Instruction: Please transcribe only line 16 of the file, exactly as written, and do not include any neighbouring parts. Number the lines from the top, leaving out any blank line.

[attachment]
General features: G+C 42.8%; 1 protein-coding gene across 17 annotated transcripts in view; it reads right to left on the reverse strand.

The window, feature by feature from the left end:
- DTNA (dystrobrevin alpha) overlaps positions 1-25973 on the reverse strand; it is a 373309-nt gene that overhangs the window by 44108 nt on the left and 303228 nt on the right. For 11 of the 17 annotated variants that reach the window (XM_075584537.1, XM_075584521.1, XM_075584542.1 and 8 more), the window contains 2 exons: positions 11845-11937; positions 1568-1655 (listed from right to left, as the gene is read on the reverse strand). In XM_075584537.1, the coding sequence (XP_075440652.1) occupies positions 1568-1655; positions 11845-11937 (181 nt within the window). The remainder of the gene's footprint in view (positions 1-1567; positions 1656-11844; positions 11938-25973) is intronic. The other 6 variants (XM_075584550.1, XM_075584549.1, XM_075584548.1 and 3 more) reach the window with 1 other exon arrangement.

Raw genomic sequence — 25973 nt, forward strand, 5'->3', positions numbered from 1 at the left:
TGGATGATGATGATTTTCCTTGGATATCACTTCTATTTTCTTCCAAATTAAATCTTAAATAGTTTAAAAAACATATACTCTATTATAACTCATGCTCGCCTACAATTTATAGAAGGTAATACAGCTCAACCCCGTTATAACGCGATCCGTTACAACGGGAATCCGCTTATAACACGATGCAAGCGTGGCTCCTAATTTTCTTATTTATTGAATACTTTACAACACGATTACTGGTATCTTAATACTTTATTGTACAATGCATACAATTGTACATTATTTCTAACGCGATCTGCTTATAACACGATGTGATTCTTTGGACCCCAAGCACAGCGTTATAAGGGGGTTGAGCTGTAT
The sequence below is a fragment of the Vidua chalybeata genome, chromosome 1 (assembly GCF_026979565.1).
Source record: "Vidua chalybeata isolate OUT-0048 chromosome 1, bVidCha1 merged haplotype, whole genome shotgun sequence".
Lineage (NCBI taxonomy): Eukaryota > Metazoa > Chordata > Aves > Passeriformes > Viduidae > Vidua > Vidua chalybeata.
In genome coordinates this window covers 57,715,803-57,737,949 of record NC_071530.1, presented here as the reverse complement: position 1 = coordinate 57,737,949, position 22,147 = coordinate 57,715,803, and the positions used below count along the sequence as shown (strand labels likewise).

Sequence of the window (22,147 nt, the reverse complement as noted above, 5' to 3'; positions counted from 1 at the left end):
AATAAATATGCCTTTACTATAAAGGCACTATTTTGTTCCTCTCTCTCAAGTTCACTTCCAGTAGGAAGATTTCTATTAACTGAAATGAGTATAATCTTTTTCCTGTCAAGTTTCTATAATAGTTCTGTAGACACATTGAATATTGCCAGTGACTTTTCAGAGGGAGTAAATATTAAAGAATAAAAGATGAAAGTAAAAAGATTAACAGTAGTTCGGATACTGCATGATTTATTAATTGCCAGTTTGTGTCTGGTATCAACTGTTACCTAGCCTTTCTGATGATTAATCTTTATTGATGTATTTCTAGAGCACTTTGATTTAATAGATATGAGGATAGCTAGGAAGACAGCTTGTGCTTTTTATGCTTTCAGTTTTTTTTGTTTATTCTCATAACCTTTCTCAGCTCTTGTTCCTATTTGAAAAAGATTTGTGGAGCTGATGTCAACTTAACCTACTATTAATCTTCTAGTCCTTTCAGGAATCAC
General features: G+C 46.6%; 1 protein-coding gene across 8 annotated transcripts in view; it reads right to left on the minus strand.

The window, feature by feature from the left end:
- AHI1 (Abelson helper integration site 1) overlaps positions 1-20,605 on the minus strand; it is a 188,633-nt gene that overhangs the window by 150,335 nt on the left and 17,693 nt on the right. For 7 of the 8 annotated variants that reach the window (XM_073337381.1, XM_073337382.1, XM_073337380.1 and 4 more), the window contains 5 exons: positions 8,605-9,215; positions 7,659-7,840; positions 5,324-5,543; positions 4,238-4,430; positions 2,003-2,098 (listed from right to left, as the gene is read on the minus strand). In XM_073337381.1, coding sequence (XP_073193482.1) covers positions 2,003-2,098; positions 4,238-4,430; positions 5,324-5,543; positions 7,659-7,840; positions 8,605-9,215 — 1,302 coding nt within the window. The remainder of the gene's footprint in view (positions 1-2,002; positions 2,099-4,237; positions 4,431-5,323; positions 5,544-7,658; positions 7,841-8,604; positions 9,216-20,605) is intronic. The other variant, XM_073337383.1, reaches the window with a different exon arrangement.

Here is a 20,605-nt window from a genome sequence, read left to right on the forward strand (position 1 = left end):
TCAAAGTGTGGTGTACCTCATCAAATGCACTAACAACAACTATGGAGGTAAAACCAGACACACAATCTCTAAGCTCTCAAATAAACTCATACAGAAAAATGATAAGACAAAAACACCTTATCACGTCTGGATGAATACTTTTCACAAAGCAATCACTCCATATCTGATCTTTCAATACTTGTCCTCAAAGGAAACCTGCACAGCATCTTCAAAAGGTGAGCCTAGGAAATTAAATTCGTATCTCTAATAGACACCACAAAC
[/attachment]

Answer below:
TCAAAGTGTGGTGTACCTCATCAAATGCACTAACAACAACTATGGAGGTAAAACCAGACACACAATCTCTAAGCTCTCAAATAAACTCATACAGAAAAATGATAAGACAAAAACACCTTATCACGTCTGGATGAATACTTTTCACAAAGCAATCACTCCATATCTGATCTTTCAATACTTGTCCTCAAAGGAAACCTGCACAGCATCTTCAAAAGGTGAGCCTAGGAAATTAAATTCGTATCTCTAATAGACACCACAAAC